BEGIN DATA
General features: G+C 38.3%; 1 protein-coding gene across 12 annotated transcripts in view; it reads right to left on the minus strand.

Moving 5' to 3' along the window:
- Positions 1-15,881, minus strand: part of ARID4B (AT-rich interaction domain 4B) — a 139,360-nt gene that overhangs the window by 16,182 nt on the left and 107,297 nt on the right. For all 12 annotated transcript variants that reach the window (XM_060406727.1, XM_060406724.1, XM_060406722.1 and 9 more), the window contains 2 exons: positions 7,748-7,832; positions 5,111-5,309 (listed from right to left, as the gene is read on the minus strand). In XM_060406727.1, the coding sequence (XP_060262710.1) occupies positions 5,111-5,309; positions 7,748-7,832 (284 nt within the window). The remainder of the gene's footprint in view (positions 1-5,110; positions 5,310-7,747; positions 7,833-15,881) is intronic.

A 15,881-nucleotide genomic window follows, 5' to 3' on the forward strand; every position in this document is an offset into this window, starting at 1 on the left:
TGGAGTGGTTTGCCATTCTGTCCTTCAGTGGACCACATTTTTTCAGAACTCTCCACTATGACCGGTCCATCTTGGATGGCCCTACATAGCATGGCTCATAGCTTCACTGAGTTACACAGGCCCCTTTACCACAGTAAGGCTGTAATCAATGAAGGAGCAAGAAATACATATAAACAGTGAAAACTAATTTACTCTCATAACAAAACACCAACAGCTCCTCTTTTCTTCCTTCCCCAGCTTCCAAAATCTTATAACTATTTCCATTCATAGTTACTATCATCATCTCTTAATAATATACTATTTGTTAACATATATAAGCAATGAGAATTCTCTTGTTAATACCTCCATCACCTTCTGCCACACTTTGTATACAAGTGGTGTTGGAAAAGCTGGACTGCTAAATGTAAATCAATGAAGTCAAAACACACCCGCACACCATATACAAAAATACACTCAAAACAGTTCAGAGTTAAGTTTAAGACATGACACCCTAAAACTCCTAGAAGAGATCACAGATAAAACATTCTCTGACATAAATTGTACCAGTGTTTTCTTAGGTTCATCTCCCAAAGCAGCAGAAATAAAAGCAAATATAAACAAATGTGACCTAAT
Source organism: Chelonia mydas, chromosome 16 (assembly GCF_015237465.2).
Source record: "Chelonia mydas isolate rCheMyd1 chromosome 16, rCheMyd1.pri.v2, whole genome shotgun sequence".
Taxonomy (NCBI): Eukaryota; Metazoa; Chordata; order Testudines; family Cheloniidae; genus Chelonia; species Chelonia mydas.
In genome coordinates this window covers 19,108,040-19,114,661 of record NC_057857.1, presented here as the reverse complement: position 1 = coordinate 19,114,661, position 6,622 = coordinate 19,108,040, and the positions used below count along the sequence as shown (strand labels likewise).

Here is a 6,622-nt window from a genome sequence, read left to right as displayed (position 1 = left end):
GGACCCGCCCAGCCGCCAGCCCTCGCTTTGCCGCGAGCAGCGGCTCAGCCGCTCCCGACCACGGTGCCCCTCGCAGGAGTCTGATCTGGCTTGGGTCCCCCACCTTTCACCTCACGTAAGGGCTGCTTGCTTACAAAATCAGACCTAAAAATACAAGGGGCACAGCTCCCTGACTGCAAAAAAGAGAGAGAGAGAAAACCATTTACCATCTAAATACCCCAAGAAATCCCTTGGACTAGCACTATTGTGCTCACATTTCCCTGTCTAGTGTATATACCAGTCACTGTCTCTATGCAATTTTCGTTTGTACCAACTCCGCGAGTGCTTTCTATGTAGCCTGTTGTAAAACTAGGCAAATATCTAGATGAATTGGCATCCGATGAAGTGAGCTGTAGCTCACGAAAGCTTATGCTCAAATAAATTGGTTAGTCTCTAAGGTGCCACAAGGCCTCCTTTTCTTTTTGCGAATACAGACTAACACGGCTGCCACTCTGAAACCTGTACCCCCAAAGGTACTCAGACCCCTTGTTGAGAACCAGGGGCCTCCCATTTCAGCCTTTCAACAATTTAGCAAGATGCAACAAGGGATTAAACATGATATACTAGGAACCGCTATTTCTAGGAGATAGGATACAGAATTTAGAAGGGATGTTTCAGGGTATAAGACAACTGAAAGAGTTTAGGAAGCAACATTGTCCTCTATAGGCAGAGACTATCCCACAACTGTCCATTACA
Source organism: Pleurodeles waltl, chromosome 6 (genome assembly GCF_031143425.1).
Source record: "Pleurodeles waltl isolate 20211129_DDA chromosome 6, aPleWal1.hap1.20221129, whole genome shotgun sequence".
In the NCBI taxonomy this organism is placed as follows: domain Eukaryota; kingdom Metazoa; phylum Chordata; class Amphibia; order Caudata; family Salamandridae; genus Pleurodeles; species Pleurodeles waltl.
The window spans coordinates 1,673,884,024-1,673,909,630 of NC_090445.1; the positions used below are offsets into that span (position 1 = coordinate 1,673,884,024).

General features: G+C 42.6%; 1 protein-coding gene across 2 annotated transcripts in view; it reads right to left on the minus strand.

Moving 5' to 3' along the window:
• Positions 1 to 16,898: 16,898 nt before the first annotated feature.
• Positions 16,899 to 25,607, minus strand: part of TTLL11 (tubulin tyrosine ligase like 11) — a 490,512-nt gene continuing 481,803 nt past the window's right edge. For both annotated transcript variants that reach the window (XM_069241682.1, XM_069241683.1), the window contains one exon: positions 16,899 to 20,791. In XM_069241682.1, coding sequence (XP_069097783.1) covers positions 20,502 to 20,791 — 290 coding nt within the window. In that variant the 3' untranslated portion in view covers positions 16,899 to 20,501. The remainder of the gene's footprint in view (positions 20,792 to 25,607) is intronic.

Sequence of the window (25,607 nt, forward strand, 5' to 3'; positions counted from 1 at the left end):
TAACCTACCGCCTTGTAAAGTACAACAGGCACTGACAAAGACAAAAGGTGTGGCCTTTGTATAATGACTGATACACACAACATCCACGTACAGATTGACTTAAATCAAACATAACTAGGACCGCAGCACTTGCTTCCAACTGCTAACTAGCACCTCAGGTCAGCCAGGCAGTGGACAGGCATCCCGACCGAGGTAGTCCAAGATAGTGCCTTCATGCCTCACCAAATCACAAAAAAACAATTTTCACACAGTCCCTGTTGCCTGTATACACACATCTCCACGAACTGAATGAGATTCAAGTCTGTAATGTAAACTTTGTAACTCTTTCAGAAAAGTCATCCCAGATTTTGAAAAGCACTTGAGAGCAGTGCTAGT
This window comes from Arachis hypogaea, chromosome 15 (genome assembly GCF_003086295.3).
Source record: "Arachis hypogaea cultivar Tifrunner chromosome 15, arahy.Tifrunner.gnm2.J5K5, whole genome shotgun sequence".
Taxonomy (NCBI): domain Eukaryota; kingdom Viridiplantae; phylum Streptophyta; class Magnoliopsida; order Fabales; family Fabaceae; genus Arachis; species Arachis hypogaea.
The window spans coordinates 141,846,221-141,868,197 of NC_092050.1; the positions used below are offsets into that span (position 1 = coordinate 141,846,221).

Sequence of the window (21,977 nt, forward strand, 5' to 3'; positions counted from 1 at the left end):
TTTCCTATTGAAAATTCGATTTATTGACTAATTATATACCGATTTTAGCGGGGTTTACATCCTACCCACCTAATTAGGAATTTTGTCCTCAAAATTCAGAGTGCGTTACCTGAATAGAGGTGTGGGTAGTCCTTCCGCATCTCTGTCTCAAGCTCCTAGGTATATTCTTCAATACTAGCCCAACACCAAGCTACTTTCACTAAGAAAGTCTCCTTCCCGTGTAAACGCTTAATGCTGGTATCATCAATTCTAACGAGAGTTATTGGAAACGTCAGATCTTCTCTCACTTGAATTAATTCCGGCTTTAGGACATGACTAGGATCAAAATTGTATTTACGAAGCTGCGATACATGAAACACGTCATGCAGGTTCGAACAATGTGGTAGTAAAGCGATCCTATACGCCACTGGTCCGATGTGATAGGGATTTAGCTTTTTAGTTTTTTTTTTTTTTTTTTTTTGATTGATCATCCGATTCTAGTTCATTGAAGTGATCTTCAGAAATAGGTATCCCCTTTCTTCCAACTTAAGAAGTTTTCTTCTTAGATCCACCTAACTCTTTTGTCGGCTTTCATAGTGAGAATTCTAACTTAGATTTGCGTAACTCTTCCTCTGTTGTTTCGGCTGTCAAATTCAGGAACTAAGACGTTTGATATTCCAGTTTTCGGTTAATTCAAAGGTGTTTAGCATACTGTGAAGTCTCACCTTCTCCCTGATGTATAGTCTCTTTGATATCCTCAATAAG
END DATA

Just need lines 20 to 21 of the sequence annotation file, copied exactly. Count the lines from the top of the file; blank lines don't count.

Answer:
Sequence of the window (25,607 nt, forward strand, 5' to 3'; positions counted from 1 at the left end):
TAACCTACCGCCTTGTAAAGTACAACAGGCACTGACAAAGACAAAAGGTGTGGCCTTTGTATAATGACTGATACACACAACATCCACGTACAGATTGACTTAAATCAAACATAACTAGGACCGCAGCACTTGCTTCCAACTGCTAACTAGCACCTCAGGTCAGCCAGGCAGTGGACAGGCATCCCGACCGAGGTAGTCCAAGATAGTGCCTTCATGCCTCACCAAATCACAAAAAAACAATTTTCACACAGTCCCTGTTGCCTGTATACACACATCTCCACGAACTGAATGAGATTCAAGTCTGTAATGTAAACTTTGTAACTCTTTCAGAAAAGTCATCCCAGATTTTGAAAAGCACTTGAGAGCAGTGCTAGT